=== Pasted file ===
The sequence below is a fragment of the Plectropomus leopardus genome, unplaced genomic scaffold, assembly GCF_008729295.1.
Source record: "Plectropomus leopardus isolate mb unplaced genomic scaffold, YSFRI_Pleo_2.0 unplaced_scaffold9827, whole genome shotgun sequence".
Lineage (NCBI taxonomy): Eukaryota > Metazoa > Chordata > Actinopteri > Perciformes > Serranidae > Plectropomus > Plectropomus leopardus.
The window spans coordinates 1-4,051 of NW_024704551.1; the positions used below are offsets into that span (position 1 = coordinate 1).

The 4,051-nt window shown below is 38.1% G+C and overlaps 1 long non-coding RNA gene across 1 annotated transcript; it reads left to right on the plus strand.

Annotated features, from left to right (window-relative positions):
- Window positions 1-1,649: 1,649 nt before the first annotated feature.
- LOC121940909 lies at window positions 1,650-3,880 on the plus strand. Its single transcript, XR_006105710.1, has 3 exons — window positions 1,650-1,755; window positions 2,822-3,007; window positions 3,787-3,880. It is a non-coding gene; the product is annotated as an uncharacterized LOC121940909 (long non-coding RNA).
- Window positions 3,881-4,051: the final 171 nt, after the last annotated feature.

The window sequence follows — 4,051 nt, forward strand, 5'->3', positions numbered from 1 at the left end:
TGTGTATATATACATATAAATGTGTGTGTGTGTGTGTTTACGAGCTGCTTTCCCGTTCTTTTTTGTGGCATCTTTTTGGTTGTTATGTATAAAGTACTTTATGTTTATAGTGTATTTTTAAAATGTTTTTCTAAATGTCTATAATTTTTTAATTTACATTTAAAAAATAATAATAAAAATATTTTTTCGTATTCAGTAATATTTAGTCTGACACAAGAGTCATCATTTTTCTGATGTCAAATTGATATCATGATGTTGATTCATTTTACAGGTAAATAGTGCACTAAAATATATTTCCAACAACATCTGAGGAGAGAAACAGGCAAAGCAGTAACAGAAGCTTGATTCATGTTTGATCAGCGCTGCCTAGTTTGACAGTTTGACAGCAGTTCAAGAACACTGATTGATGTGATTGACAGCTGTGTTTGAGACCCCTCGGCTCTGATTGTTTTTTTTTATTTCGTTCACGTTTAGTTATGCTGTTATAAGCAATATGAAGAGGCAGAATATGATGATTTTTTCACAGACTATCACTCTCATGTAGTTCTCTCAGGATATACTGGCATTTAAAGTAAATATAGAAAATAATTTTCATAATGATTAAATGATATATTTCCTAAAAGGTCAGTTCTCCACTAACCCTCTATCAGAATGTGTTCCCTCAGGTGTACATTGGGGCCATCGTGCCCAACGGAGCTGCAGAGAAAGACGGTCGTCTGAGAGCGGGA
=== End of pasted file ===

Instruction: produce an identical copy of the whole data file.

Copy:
The sequence below is a fragment of the Plectropomus leopardus genome, unplaced genomic scaffold, assembly GCF_008729295.1.
Source record: "Plectropomus leopardus isolate mb unplaced genomic scaffold, YSFRI_Pleo_2.0 unplaced_scaffold9827, whole genome shotgun sequence".
Lineage (NCBI taxonomy): Eukaryota > Metazoa > Chordata > Actinopteri > Perciformes > Serranidae > Plectropomus > Plectropomus leopardus.
The window spans coordinates 1-4,051 of NW_024704551.1; the positions used below are offsets into that span (position 1 = coordinate 1).

The 4,051-nt window shown below is 38.1% G+C and overlaps 1 long non-coding RNA gene across 1 annotated transcript; it reads left to right on the plus strand.

Annotated features, from left to right (window-relative positions):
- Window positions 1-1,649: 1,649 nt before the first annotated feature.
- LOC121940909 lies at window positions 1,650-3,880 on the plus strand. Its single transcript, XR_006105710.1, has 3 exons — window positions 1,650-1,755; window positions 2,822-3,007; window positions 3,787-3,880. It is a non-coding gene; the product is annotated as an uncharacterized LOC121940909 (long non-coding RNA).
- Window positions 3,881-4,051: the final 171 nt, after the last annotated feature.

The window sequence follows — 4,051 nt, forward strand, 5'->3', positions numbered from 1 at the left end:
TGTGTATATATACATATAAATGTGTGTGTGTGTGTGTTTACGAGCTGCTTTCCCGTTCTTTTTTGTGGCATCTTTTTGGTTGTTATGTATAAAGTACTTTATGTTTATAGTGTATTTTTAAAATGTTTTTCTAAATGTCTATAATTTTTTAATTTACATTTAAAAAATAATAATAAAAATATTTTTTCGTATTCAGTAATATTTAGTCTGACACAAGAGTCATCATTTTTCTGATGTCAAATTGATATCATGATGTTGATTCATTTTACAGGTAAATAGTGCACTAAAATATATTTCCAACAACATCTGAGGAGAGAAACAGGCAAAGCAGTAACAGAAGCTTGATTCATGTTTGATCAGCGCTGCCTAGTTTGACAGTTTGACAGCAGTTCAAGAACACTGATTGATGTGATTGACAGCTGTGTTTGAGACCCCTCGGCTCTGATTGTTTTTTTTTATTTCGTTCACGTTTAGTTATGCTGTTATAAGCAATATGAAGAGGCAGAATATGATGATTTTTTCACAGACTATCACTCTCATGTAGTTCTCTCAGGATATACTGGCATTTAAAGTAAATATAGAAAATAATTTTCATAATGATTAAATGATATATTTCCTAAAAGGTCAGTTCTCCACTAACCCTCTATCAGAATGTGTTCCCTCAGGTGTACATTGGGGCCATCGTGCCCAACGGAGCTGCAGAGAAAGACGGTCGTCTGAGAGCGGGA